We climbed the stairs up to Piran’s old town walls (dating back to the 7th century) and looked in wonder at the red-tile roofs below us. It felt like we were in Croatia and Italy all at the same time. Above us stood the old bell tower, which invited me to climb its stairs. I felt giddy at the prospect of conquering any fears of heights or claustrophobic spaces, and imagined the feeling I would have if I were brave and climbed despite my fears. And so, I did it! Climbing the 147 steps to the top of the Cathedral of St. George’s bell tower was nerve wracking, as the old wooden stairs would creak with each step you took. Adrenaline kept me going and the panoramic view of Piran and of the Adriatic Sea made the daunting climb worth every step.
I will never forget our time in Piran, a truly off the beaten path place. It stole my heart!
Now more than ever do I realize that I will never be content with a sedentary life, that I will always be haunted by thoughts of a sun-drenched elsewhere.
Lake Bled, Slovenia is without a doubt at the top of our ‘to-travel’ destinations! Lake Bled is located in the Julian Alps of the Upper Carniolan region of northwestern Slovenia, where it adjoins the town of Bled.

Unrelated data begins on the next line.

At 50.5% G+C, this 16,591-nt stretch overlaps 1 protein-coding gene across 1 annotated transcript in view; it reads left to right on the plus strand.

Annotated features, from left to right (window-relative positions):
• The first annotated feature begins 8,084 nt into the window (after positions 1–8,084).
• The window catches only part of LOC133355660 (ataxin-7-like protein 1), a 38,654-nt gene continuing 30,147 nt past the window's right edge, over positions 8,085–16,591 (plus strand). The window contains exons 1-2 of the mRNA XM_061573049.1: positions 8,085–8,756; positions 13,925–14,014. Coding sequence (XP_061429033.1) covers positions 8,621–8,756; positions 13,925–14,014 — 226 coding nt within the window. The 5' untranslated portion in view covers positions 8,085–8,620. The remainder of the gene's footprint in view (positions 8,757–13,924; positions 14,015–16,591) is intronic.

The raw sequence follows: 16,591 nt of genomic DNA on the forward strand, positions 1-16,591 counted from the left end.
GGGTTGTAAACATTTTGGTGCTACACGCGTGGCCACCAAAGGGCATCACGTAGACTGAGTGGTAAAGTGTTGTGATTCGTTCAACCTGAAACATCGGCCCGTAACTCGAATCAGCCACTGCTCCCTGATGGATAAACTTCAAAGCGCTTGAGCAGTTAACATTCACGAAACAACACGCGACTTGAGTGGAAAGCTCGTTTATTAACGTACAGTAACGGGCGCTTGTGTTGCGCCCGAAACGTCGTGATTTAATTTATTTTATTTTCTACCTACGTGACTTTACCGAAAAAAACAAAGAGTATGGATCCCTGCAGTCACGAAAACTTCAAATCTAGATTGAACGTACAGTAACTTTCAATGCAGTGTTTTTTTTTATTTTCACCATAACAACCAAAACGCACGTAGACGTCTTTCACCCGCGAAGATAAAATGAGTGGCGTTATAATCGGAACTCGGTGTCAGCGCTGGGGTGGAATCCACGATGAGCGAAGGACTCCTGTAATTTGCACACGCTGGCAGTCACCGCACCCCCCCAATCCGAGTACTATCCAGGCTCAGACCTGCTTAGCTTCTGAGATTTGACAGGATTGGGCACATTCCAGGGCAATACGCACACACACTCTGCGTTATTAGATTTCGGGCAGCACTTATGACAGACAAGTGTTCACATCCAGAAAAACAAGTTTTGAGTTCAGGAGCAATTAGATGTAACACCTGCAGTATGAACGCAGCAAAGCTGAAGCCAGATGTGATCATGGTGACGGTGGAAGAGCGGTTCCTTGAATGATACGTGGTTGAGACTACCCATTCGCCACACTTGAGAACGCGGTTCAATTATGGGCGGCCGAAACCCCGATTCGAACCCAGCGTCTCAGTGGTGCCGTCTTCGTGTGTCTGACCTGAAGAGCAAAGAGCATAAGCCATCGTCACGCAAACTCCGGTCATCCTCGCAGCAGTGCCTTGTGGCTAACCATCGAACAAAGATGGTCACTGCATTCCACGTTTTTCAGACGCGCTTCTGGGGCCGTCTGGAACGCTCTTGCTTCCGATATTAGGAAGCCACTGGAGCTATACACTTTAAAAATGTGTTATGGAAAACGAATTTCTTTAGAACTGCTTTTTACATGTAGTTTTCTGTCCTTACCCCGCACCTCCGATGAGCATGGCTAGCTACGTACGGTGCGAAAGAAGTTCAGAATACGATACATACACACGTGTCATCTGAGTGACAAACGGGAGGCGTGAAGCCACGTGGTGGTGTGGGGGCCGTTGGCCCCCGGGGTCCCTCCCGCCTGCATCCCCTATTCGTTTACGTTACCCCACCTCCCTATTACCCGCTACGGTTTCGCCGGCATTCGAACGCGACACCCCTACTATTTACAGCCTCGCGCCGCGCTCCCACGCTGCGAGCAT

From the moment we entered Slovenia, we were in awe of the natural beauty as well as the Eastern European vibe – something almost otherworldly about this fantastic county existed – it was wonderful!
We arrived in Slovenia via crossing over the northernmost Italy/Slovenia border, which turned out to be somewhat of an other worldly experience – there were no immigration officials, no cameras for security. . . completely opposite from every other border we’ve traversed, especially in Europe! Nothing was in place to check any travelers from moving from one side to the other. Well, nothing but an abandoned immigration control station which looked as if it hadn’t been occupied since 1970.
The route from the small town of Tarvisio, Italy to Rateče, Slovenia then to Lake Bled was absolutely stunning – with antiquity surrounding us, through what appeared to be an endless route of vacant properties and villages.